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For centuries, dictators ruled Russia. Tsars and Communist Party chiefs were in charge for so long some analysts claimed Russians had a cultural predisposition for authoritarian leaders. Yet, as a result of reforms initiated by Mikhail Gorbachev, new political institutions have emerged that now require election of political leaders and rule by constitutional procedures. Michael McFaul—described by the New York Times as "one of the leading Russia experts in the United States"—traces Russia's tumultuous political history from Gorbachev's rise to power in 1985 through the 1999 resignation of Boris Yeltsin in favor of Vladimir Putin. McFaul divides his account of the post-Soviet country into three periods: the Gorbachev era (1985-1991), the First Russian Republic (1991–1993), and the Second Russian Republic (1993–present). The first two were, he believes, failures—failed institutional emergence or failed transitions to democracy. By contrast, new democratic institutions did emerge in the third era, though not the institutions of a liberal democracy. McFaul contends that any explanation for Russia's successes in shifting to democracy must also account for its failures. The Russian/Soviet case, he says, reveals the importance of forging social pacts; the efforts of Russian elites to form alliances failed, leading to two violent confrontations and a protracted transition from communism to democracy. McFaul spent a great deal of time in Moscow in the 1990s and witnessed firsthand many of the events he describes. This experience, combined with frequent visits since and unparalleled access to senior Russian policymakers and politicians, has resulted in an astonishingly well-informed account. Russia's Unfinished Revolution is a comprehensive history of Russia during this crucial period.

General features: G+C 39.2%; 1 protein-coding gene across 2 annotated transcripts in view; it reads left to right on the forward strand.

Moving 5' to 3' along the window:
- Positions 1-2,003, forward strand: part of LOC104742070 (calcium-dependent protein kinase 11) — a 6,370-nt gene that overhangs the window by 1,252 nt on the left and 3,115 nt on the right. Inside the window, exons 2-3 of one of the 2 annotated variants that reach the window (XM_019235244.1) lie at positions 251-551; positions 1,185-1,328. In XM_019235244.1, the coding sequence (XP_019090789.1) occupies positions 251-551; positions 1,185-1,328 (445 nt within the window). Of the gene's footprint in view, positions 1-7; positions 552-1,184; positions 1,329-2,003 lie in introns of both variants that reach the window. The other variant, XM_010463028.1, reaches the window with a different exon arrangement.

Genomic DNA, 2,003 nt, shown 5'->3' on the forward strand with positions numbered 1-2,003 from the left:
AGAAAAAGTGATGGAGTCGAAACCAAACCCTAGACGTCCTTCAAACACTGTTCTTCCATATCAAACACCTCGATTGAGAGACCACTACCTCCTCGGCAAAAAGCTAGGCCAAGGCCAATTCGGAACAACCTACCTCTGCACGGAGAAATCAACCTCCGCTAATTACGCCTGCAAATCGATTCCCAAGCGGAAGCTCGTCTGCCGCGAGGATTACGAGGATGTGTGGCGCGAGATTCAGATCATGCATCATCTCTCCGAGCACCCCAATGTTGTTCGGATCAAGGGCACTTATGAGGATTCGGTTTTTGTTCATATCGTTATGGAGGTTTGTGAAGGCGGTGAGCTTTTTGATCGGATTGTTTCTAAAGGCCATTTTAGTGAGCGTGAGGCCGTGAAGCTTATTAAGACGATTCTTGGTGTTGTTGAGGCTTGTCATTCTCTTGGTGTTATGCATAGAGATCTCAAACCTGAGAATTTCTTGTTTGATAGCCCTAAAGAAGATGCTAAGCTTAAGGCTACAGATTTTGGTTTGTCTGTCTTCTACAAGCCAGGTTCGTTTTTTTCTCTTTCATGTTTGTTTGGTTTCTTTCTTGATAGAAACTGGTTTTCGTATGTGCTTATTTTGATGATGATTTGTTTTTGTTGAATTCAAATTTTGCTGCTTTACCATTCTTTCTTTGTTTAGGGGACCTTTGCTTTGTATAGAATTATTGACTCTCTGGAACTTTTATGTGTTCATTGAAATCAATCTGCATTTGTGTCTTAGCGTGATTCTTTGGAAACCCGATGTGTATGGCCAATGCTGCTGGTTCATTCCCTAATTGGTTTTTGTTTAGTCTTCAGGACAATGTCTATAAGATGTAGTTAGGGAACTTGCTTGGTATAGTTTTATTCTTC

Category: History

All The Kremlin S Men

Author : Mikhail Zygar
ISBN : 9781610397391
Genre : Political Science
File Size : 60.75 MB
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Category: Political Science